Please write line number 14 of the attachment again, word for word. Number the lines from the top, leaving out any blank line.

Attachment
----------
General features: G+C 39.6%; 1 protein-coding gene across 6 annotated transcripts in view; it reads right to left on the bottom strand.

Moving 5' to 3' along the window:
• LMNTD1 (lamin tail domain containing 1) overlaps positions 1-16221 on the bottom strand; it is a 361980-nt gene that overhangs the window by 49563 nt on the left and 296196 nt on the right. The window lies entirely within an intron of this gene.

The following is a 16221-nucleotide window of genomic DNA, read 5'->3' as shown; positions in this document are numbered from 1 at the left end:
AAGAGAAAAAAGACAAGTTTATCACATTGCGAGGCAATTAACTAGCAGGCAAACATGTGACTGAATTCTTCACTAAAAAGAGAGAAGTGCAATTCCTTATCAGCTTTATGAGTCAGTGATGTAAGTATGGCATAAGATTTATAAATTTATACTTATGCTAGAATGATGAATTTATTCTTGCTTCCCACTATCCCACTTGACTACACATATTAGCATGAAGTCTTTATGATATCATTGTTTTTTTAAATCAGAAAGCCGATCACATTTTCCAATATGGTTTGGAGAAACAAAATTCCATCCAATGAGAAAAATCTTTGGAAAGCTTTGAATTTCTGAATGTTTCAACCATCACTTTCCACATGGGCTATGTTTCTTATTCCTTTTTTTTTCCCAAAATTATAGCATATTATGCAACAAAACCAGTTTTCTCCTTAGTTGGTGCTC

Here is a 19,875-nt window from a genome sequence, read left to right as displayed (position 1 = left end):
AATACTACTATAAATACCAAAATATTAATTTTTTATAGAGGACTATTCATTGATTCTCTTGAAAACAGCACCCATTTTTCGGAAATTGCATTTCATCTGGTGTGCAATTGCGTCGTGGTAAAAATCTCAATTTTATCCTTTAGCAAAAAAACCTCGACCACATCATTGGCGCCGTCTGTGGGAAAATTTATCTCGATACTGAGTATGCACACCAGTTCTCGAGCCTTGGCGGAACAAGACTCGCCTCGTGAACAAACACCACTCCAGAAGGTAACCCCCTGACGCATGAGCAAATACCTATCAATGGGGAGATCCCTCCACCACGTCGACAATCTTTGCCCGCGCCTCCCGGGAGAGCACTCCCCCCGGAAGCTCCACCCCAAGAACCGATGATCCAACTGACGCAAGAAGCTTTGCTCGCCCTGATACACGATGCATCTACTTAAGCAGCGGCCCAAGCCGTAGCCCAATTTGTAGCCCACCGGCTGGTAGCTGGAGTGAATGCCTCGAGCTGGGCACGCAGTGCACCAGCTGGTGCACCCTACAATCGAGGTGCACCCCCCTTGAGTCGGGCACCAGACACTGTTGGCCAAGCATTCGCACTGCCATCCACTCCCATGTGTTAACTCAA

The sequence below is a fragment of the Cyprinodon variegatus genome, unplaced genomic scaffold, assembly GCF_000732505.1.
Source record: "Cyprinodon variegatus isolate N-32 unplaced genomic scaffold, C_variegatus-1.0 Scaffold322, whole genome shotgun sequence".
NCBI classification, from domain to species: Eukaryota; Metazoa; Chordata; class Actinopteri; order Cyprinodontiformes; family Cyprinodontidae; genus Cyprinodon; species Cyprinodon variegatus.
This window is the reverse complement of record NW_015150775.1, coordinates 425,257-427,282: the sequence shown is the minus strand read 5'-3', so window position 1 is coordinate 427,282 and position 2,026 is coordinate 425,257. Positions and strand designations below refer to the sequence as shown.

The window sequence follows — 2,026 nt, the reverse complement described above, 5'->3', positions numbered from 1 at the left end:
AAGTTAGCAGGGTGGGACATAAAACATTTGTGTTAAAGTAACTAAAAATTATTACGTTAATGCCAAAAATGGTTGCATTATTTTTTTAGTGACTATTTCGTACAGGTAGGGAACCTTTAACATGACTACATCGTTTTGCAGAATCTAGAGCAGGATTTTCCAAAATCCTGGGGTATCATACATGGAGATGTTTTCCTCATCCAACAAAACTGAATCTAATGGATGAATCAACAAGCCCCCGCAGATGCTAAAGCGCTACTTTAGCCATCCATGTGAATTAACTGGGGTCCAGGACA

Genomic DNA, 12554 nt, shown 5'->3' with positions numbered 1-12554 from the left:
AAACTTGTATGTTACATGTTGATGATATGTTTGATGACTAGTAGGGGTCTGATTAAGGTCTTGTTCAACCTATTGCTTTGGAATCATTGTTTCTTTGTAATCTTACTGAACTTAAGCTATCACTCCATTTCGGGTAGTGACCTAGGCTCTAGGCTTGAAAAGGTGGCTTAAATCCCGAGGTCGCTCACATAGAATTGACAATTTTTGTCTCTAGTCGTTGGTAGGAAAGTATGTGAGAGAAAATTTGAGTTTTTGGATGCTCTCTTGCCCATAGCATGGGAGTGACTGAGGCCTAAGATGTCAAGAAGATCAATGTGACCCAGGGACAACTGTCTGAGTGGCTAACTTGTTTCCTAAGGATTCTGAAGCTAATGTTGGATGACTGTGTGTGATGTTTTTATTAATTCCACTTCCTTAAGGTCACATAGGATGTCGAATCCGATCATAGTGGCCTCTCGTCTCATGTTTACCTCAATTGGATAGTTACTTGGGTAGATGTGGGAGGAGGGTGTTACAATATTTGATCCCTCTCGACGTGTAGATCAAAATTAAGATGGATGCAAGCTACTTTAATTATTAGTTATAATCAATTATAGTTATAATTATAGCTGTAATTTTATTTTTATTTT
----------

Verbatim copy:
Genomic DNA, 12554 nt, shown 5'->3' with positions numbered 1-12554 from the left: